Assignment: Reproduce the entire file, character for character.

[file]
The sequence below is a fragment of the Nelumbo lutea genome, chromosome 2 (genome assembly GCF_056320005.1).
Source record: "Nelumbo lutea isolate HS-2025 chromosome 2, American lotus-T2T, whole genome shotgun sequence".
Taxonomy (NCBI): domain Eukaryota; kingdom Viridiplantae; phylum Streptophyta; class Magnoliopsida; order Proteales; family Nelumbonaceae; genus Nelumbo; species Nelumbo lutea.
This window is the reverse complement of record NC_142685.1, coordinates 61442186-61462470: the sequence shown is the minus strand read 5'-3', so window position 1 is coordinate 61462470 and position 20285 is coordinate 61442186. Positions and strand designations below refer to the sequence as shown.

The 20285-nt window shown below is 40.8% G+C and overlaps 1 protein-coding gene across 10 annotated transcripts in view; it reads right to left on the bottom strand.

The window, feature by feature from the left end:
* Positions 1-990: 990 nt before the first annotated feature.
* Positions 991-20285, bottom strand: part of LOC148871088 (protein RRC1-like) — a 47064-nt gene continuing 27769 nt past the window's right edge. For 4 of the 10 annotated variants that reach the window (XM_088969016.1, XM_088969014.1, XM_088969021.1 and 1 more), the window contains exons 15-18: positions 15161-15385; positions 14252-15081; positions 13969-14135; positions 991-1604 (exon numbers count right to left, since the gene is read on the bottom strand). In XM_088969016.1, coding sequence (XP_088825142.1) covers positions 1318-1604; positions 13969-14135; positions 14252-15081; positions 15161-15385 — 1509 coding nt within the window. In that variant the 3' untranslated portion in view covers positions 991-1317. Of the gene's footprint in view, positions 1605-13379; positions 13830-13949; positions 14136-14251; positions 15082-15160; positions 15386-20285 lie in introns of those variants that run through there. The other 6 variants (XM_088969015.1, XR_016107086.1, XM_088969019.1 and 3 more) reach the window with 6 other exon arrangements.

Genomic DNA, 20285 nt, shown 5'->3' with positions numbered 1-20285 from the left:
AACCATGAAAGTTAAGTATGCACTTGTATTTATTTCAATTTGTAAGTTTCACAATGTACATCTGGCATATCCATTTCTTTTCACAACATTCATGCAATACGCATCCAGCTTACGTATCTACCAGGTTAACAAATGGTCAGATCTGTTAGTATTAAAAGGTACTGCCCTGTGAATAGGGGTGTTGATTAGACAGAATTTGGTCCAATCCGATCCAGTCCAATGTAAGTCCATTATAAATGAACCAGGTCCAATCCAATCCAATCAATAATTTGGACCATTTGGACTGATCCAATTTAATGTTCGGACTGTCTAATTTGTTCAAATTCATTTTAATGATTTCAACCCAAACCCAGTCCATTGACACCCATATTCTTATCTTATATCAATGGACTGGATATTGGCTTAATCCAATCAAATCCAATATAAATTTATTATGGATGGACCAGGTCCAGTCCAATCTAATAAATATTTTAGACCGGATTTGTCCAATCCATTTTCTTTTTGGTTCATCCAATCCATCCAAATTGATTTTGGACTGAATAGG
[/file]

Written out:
The sequence below is a fragment of the Nelumbo lutea genome, chromosome 2 (genome assembly GCF_056320005.1).
Source record: "Nelumbo lutea isolate HS-2025 chromosome 2, American lotus-T2T, whole genome shotgun sequence".
Taxonomy (NCBI): domain Eukaryota; kingdom Viridiplantae; phylum Streptophyta; class Magnoliopsida; order Proteales; family Nelumbonaceae; genus Nelumbo; species Nelumbo lutea.
This window is the reverse complement of record NC_142685.1, coordinates 61442186-61462470: the sequence shown is the minus strand read 5'-3', so window position 1 is coordinate 61462470 and position 20285 is coordinate 61442186. Positions and strand designations below refer to the sequence as shown.

The 20285-nt window shown below is 40.8% G+C and overlaps 1 protein-coding gene across 10 annotated transcripts in view; it reads right to left on the bottom strand.

The window, feature by feature from the left end:
* Positions 1-990: 990 nt before the first annotated feature.
* Positions 991-20285, bottom strand: part of LOC148871088 (protein RRC1-like) — a 47064-nt gene continuing 27769 nt past the window's right edge. For 4 of the 10 annotated variants that reach the window (XM_088969016.1, XM_088969014.1, XM_088969021.1 and 1 more), the window contains exons 15-18: positions 15161-15385; positions 14252-15081; positions 13969-14135; positions 991-1604 (exon numbers count right to left, since the gene is read on the bottom strand). In XM_088969016.1, coding sequence (XP_088825142.1) covers positions 1318-1604; positions 13969-14135; positions 14252-15081; positions 15161-15385 — 1509 coding nt within the window. In that variant the 3' untranslated portion in view covers positions 991-1317. Of the gene's footprint in view, positions 1605-13379; positions 13830-13949; positions 14136-14251; positions 15082-15160; positions 15386-20285 lie in introns of those variants that run through there. The other 6 variants (XM_088969015.1, XR_016107086.1, XM_088969019.1 and 3 more) reach the window with 6 other exon arrangements.

Genomic DNA, 20285 nt, shown 5'->3' with positions numbered 1-20285 from the left:
AACCATGAAAGTTAAGTATGCACTTGTATTTATTTCAATTTGTAAGTTTCACAATGTACATCTGGCATATCCATTTCTTTTCACAACATTCATGCAATACGCATCCAGCTTACGTATCTACCAGGTTAACAAATGGTCAGATCTGTTAGTATTAAAAGGTACTGCCCTGTGAATAGGGGTGTTGATTAGACAGAATTTGGTCCAATCCGATCCAGTCCAATGTAAGTCCATTATAAATGAACCAGGTCCAATCCAATCCAATCAATAATTTGGACCATTTGGACTGATCCAATTTAATGTTCGGACTGTCTAATTTGTTCAAATTCATTTTAATGATTTCAACCCAAACCCAGTCCATTGACACCCATATTCTTATCTTATATCAATGGACTGGATATTGGCTTAATCCAATCAAATCCAATATAAATTTATTATGGATGGACCAGGTCCAGTCCAATCTAATAAATATTTTAGACCGGATTTGTCCAATCCATTTTCTTTTTGGTTCATCCAATCCATCCAAATTGATTTTGGACTGAATAGG